However, even if income above that threshold were taxed at a rate of 100 percent, meaning that everything earned by an individual in excess of $373,651 would be collected as tax, still that would only pay for about half of the federal government’s projected budget deficit for next year. So taxing the wealthy into submission is not going to solve the nation’s fiscal problems — there just isn’t enough money out there in the hands of those few individuals.
While Democrats will undoubtedly try to raise taxes anyway, regardless of the ineffectiveness of the policy, there is an inherent danger to this approach. There is a theory in economics known as Hauser’s Law, which observes that no matter what the top marginal tax rate has been in the United States, total government revenues have always equaled about 19.5 percent of gross domestic product. President Obama and many other Democrats would like Americans to believe that raising income taxes on the wealthy will generate more revenue that can then be “redistributed.” However, as this law demonstrates, raising taxes on the wealthy will not actually increase government revenues, because the higher tax rates will be offset by decreases in productivity, innovation and growth. The only time government tax revenues will actually increase is when there is first a corresponding rise in GDP. The real question then ought to be how can we best go about increasing gross domestic product? Ask any economist and they will tell you that the answer most certainly is not imposing oppressive rates of taxation, particularly on the wealthy, who are most responsible for job creation. The answer instead will be cutting tax rates across the board, which will in turn inspire increased consumer spending and higher rates of economic growth.
None of the positions staked out in this column are very popular in the U.S. today, and they are even rarer among policy makers in Washington. Very few people are willing to stand up and acknowledge the reality that tax rates for the wealthy are simply too high and are offensive to any reasonable standard of justice. And who can blame them? No one wants to be seen (even if incorrectly) as greedy or selfish, especially in these difficult economic times.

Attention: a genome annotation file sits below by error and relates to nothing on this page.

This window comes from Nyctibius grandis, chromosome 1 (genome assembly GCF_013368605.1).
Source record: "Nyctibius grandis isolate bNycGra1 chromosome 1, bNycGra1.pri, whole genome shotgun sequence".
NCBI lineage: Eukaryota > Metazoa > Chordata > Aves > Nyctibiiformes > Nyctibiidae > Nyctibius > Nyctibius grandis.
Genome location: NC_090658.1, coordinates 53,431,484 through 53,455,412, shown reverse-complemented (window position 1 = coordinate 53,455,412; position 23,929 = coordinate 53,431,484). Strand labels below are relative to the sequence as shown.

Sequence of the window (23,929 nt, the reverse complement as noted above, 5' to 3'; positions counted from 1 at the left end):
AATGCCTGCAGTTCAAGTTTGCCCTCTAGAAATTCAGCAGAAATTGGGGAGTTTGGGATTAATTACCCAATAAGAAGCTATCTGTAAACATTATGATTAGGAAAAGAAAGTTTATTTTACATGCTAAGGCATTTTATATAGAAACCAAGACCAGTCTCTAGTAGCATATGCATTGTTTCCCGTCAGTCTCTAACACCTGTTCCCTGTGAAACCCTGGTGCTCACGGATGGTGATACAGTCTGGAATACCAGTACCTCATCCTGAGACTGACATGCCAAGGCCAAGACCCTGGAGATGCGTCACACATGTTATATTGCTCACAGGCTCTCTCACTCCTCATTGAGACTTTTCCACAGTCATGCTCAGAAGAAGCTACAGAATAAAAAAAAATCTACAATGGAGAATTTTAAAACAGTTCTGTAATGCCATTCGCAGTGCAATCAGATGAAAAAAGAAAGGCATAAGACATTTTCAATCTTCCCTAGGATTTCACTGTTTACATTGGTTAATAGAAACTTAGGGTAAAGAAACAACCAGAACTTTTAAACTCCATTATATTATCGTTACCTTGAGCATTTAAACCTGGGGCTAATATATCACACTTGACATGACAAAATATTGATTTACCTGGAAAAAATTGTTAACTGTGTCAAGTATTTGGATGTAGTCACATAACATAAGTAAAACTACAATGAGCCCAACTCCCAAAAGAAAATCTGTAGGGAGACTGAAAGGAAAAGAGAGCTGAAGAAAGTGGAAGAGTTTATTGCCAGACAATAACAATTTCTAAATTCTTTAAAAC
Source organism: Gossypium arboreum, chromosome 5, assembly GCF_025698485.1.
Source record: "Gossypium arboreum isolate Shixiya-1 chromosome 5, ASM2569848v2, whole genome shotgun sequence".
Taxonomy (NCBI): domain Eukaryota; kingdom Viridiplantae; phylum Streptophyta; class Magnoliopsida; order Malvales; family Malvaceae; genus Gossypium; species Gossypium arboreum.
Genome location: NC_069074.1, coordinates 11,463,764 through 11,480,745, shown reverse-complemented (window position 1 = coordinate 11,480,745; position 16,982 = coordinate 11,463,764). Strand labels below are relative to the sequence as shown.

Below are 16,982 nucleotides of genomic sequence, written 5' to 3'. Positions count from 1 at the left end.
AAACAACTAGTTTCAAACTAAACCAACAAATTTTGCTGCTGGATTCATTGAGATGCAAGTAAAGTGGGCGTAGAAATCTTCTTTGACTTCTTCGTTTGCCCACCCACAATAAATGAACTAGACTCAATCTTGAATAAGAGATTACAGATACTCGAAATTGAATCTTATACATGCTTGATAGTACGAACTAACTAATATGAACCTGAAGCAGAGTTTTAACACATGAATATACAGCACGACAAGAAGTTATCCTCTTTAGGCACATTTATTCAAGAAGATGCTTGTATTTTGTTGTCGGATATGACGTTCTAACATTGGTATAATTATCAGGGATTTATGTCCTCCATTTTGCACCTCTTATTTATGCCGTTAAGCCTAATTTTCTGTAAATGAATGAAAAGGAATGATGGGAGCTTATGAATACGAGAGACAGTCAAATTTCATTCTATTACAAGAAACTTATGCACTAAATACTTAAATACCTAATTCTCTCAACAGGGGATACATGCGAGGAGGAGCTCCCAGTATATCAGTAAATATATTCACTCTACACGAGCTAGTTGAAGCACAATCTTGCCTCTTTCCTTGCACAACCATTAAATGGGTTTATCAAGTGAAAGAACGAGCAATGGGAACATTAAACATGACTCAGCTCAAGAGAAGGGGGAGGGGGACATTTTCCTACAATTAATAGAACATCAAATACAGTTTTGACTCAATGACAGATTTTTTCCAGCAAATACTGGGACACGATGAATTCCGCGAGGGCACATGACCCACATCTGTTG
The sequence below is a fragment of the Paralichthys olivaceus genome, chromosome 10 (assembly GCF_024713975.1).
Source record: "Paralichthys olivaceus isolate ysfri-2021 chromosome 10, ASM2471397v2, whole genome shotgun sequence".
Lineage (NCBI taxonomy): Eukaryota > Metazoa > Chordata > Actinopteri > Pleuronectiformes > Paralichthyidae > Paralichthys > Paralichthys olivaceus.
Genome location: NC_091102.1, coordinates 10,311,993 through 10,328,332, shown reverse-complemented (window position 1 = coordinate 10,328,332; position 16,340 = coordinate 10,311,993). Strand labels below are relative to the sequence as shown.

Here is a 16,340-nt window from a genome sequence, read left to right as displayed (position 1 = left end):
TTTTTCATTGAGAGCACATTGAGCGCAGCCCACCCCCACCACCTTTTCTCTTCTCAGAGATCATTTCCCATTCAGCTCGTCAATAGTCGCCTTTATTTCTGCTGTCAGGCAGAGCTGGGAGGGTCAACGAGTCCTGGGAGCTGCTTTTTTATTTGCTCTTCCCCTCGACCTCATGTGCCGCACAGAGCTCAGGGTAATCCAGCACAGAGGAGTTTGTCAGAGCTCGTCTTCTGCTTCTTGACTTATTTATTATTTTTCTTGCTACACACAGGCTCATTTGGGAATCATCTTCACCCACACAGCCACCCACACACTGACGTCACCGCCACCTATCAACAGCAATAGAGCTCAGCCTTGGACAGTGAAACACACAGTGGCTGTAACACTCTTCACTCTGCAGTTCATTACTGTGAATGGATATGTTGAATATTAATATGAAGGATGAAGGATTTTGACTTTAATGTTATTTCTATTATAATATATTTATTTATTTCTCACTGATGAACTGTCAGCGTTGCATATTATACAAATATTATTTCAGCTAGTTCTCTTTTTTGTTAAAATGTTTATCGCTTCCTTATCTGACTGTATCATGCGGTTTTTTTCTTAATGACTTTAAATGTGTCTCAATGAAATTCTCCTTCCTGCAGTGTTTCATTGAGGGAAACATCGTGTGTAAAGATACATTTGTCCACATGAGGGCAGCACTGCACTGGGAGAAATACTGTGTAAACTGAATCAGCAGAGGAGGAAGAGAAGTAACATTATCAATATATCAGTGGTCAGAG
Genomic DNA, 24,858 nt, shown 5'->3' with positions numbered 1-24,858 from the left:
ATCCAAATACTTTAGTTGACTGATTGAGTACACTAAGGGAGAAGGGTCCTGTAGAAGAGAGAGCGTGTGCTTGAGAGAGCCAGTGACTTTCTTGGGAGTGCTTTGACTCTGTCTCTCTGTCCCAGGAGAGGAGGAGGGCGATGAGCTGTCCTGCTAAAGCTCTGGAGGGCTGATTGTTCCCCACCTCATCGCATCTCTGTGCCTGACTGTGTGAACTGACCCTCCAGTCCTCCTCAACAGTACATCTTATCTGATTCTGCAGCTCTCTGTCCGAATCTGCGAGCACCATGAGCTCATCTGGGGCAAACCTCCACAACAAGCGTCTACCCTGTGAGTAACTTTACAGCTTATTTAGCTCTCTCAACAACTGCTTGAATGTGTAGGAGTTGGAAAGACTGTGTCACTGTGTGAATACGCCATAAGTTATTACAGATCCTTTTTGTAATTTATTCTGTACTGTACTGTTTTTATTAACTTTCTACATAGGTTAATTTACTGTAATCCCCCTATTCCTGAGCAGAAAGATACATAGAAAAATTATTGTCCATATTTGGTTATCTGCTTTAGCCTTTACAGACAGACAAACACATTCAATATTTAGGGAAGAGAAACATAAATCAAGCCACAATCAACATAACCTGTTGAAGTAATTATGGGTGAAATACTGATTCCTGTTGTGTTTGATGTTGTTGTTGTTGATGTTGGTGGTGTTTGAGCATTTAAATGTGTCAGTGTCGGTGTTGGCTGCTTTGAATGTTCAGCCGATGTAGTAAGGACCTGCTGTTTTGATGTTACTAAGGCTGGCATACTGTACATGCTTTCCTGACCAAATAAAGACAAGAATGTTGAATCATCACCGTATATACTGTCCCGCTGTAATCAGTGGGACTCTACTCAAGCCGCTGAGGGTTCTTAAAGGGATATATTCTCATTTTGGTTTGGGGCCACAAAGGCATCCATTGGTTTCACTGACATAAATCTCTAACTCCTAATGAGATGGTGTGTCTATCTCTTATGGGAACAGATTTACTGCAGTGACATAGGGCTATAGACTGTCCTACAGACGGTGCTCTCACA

But the fact remains that raising taxes on the wealthy will only be counterproductive and will further perpetuate and exacerbate the current system of inequality. In fact, slow economic growth is likely to be the least of this nation’s problems, as wealthy Americans are more likely to finally call it quits if attempts to raise their taxes yet again are successful. Why should they continue to live and work in a country that constantly requests more and more of them, to pay for benefits, welfare and handouts that freeloading Americans demand but refuse to pay for? One day they are just going to leave, and it doesn’t take a Ph.D. in economics to realize how bad that would be for the rest of us.
Ryan Williams is a sophomore. He can be reached at [email protected]
The views expressed in this column are those of the author and not necessarily those of The Observer.